Last weekend marked the anniversary of Typhoon Haiyan, one of the strongest tropical cyclones in recorded history. On 8 November 2013, the Philippines felt the full force of the typhoon, which caused widespread destruction and resulted in over six thousand lost lives and an estimated 14 million people affected.
The sheer scale of destruction caused by the typhoon required a huge and challenging relief effort involving communities, local authorities, the Philippine Government and international actors. One year on from the typhoon, relief and recovery efforts continue. An estimated 2.5 million people remain without proper housing, and the United Nations Refugee Agency (UNHCR) reports that 20,000 of the 4.1 million people displaced by the disaster still live in 56 displacement sites across typhoon-affected areas.
In the immediate aftermath of the typhoon, a number of government donors were quick to offer assistance and pledge financial support for the relief effort. Five days after the typhoon first made landfall, the UN launched an appeal requesting US$301 million, which was revised up to US$348 million two weeks later. In December 2013, the original appeal was incorporated into the Typhoon Haiyan Strategic Response Plan (SRP), which requested a total of US$791 million to support and complement the Philippine Government’s response and recovery efforts in the forthcoming year.
Eleven months on from the launch of the Typhoon Haiyan SRP, funding to the appeal totals US$468 million – 60% of the total requested. While this is one of the better funded appeals in 2014, funding noticeably peaked in the months immediately after the typhoon and has been close to a standstill since June 2014.
The majority of funding for the appeal (77%) came in the first two months of the emergency. In December 2013, following the launch of the US$791 million SRP, 46% of the funding requirements had been met. In the first four months of 2014 there was a slow and steady increase in funding, but since April contributions to the appeal have been minimal. From June onwards, just US$6 million has been allocated to the appeal and the proportion of requirements met has remained at 60%.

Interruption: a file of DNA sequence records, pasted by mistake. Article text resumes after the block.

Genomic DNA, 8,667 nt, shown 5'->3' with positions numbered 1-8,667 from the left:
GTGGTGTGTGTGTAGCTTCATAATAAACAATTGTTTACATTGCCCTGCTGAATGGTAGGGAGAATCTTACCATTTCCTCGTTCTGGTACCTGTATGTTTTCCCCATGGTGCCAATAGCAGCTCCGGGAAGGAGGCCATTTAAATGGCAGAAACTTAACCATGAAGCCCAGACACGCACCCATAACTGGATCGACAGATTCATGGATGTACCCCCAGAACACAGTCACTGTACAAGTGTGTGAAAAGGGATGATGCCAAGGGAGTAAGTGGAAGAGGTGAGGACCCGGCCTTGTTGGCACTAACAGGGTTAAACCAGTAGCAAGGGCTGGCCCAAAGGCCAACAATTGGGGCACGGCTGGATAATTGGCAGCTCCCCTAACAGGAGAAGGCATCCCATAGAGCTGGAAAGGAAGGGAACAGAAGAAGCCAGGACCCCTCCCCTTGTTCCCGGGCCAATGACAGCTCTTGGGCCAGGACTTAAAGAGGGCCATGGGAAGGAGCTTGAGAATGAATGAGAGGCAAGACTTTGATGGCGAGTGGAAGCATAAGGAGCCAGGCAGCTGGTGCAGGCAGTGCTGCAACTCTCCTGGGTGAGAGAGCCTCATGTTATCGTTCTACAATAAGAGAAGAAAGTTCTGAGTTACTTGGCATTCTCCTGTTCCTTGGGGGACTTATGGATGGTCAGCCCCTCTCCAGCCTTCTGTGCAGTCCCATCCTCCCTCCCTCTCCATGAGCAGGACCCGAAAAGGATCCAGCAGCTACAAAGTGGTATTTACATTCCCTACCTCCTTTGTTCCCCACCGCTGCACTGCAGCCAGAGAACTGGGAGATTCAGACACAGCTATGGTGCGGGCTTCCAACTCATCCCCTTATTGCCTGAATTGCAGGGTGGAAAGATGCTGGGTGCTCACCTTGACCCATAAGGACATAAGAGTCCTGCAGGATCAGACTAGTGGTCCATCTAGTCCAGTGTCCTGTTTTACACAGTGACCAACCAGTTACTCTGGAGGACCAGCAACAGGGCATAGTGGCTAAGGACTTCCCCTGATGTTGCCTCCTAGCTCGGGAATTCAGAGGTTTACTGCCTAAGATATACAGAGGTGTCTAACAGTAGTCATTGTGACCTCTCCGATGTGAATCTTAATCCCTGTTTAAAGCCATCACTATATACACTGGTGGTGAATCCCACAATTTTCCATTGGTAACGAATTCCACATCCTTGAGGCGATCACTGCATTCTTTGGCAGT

Figure 1: Timeline of funding to Typhoon Haiyan UN appeal
Source: UNOCHA FTS data. Note: Requirements in November 13 were US$348 million. In the following months requirements total US$791 million.
An analysis of funding to the Typhoon Haiyan SRP shows clear disparities in the proportion of requirements met across the different clusters. The cluster with the highest requirements – the ‘Food Security and Agriculture’ cluster – has received 72% of requested funding (US$182 million). In comparison, the ‘Early Recovery and Livelihoods’ cluster, the 3rd largest in terms of requirements at US$115 million, has received just 29% of requested funding, the lowest of all clusters.
Figure 2: Typhoon Haiyan appeal funding to the top five requesting clusters
Source: UNOCHA FTS.
The SRP states that “rapid solutions to revive livelihoods and place the communities on the right path is a key humanitarian intervention”. While the restoration and creation of resilient livelihoods features prominently in the SRP, the low levels of funding for the early recovery and livelihoods cluster could indicate that it hasn’t been a priority for resource allocation thus far. However, it may be the case that resilience approaches are being mainstreamed within food, shelter, health and water, sanitation and hygiene (WASH) activities, something that is not apparent from the available data.
Whatever the extent to which humanitarian assistance is being used to finance resilience approaches it is clear that there is a need for development assistance to support the transition from early recovery to longer term approaches. The data, however, does not allow us to track such funding from development rather than humanitarian budgets. This gap in the data means we lack a systematic way of keeping track of national and international funding against requirements and ensuring that donors honour the financial pledges that they make to support medium to longer term recovery.